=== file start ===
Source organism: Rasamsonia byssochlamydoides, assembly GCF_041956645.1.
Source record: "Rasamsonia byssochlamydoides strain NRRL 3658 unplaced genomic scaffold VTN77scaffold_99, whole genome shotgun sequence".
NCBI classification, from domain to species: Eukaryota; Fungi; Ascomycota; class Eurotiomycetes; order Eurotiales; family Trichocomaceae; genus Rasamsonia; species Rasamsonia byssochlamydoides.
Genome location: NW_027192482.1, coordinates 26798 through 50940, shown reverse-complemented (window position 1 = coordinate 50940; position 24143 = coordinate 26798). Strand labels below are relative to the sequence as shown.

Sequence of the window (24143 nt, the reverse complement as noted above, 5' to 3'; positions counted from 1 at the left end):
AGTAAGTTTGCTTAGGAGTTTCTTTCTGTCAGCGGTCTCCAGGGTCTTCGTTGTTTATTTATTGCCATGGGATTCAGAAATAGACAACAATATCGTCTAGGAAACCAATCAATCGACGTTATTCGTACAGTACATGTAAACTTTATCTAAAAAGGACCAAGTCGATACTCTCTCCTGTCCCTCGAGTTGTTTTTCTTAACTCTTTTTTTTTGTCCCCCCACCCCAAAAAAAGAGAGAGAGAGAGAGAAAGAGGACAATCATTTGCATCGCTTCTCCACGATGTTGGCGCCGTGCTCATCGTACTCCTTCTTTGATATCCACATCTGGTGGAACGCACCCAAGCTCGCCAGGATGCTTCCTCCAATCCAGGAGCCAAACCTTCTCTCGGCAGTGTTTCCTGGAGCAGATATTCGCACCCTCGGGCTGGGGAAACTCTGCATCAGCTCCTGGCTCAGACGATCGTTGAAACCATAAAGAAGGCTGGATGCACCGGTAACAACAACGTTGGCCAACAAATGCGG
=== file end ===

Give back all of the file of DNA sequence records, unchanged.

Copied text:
Source organism: Rasamsonia byssochlamydoides, assembly GCF_041956645.1.
Source record: "Rasamsonia byssochlamydoides strain NRRL 3658 unplaced genomic scaffold VTN77scaffold_99, whole genome shotgun sequence".
NCBI classification, from domain to species: Eukaryota; Fungi; Ascomycota; class Eurotiomycetes; order Eurotiales; family Trichocomaceae; genus Rasamsonia; species Rasamsonia byssochlamydoides.
Genome location: NW_027192482.1, coordinates 26798 through 50940, shown reverse-complemented (window position 1 = coordinate 50940; position 24143 = coordinate 26798). Strand labels below are relative to the sequence as shown.

Sequence of the window (24143 nt, the reverse complement as noted above, 5' to 3'; positions counted from 1 at the left end):
AGTAAGTTTGCTTAGGAGTTTCTTTCTGTCAGCGGTCTCCAGGGTCTTCGTTGTTTATTTATTGCCATGGGATTCAGAAATAGACAACAATATCGTCTAGGAAACCAATCAATCGACGTTATTCGTACAGTACATGTAAACTTTATCTAAAAAGGACCAAGTCGATACTCTCTCCTGTCCCTCGAGTTGTTTTTCTTAACTCTTTTTTTTTGTCCCCCCACCCCAAAAAAAGAGAGAGAGAGAGAGAAAGAGGACAATCATTTGCATCGCTTCTCCACGATGTTGGCGCCGTGCTCATCGTACTCCTTCTTTGATATCCACATCTGGTGGAACGCACCCAAGCTCGCCAGGATGCTTCCTCCAATCCAGGAGCCAAACCTTCTCTCGGCAGTGTTTCCTGGAGCAGATATTCGCACCCTCGGGCTGGGGAAACTCTGCATCAGCTCCTGGCTCAGACGATCGTTGAAACCATAAAGAAGGCTGGATGCACCGGTAACAACAACGTTGGCCAACAAATGCGG